THE RMC name looks set to disappear as its new owner implements a wholesale restructuring of the aggregates firm which will see one in 10 employees lose their jobs.
The move by its parent company, Mexican cement giant Cemex, which bought RMC for £2.3 billion in March, will involve the loss of 750 jobs.
Cemex executives were announcing the changes on Tuesday to analysts across the Atlantic, where the company is listed on the New York stock exchange.
All 7,000 RMC employees in the UK have been told about the job cuts.These are being introduced as part of a plan by the Mexican firm to bring the group into line with its global operations. Its entire IT and tax operations are based at its headquarters in Monterrey, Mexico.
The redundancies, which will run across the board, are due to be completed by the middle of October, following a 120-day consultation period.
No details on how much the restructuring will cost Cemex and end up saving the company were available as Construction News went to press.
The RMC name has been gradually replaced by Cemex UK at a corporate level since the takeover but this week's announcement looks to have finally spelt the end of a marque synonymous with construction.
One insider said: 'The RMC name will probably go for good now.'
He added: 'People had been expecting job losses to happen following the acquisition. At least it's all out in the open now. I think Cemex want to get on with it so they can start turning things around.'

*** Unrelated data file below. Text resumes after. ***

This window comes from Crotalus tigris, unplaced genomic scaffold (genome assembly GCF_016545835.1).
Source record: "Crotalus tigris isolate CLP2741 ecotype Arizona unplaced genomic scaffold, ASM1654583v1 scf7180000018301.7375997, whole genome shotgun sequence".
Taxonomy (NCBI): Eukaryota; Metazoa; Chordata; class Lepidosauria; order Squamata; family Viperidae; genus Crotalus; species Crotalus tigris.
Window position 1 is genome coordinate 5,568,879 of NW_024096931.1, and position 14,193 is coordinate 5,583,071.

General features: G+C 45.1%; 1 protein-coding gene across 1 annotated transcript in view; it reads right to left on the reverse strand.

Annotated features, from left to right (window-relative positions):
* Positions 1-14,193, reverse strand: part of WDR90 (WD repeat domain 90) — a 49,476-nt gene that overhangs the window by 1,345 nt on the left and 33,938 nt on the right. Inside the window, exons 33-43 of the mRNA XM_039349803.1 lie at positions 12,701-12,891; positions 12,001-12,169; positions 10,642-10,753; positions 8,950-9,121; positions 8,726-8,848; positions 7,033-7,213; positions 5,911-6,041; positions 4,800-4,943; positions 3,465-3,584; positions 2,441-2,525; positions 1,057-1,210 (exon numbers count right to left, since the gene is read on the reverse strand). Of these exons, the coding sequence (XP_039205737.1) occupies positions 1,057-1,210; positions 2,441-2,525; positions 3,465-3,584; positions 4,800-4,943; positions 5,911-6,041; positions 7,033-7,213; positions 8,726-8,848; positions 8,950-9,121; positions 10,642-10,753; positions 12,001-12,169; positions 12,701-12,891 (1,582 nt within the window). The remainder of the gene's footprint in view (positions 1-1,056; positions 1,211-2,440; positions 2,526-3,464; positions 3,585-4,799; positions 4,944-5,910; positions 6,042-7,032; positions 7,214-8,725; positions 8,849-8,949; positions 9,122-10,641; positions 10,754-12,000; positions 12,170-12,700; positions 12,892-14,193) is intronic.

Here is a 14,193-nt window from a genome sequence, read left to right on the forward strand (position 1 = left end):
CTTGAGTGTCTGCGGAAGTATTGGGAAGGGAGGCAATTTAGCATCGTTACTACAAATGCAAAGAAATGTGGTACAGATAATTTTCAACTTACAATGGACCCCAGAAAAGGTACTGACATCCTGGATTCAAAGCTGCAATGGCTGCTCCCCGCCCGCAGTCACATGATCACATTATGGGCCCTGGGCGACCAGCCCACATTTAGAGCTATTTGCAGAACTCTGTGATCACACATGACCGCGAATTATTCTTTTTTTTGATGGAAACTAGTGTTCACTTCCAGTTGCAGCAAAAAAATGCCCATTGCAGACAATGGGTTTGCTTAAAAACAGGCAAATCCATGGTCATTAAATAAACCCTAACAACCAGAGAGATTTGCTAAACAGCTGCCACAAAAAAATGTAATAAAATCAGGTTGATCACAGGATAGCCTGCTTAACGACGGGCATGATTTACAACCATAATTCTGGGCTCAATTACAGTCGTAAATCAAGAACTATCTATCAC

Cemex executives found the RMC group was underperforming compared to its other businesses following a review of the business.
European president Fernando Gonzalez, who is based at RMC's head office in Thorpe, Surrey, has now concluded that the only way to get RMC back on track is to follow the blueprint of its parent. One insider said: 'This business model is very different from the RMC model.'
The firm has said it cannot rule out the possibility of further job cuts and site closures but added that a number of businesses, including quarries, ready mixed concrete plants and its surfacing operation, would be unaffected by the changes.
British Aggregates Association executive officer Richard Bird said: 'I'm not surprised at the news with the industry being squeezed as it is.'
Cemex is also planning to increase the number of its UK regions from five to seven: Scotland, north-east, northwest, south-east, south-west, western and eastern.
Following recent problems with its operations in Germany, which saw the firm nursing a £133 million pre-tax loss in 2003, RMC shed 800 jobs in a restructuring of its own, carried out before the Cemex takeover.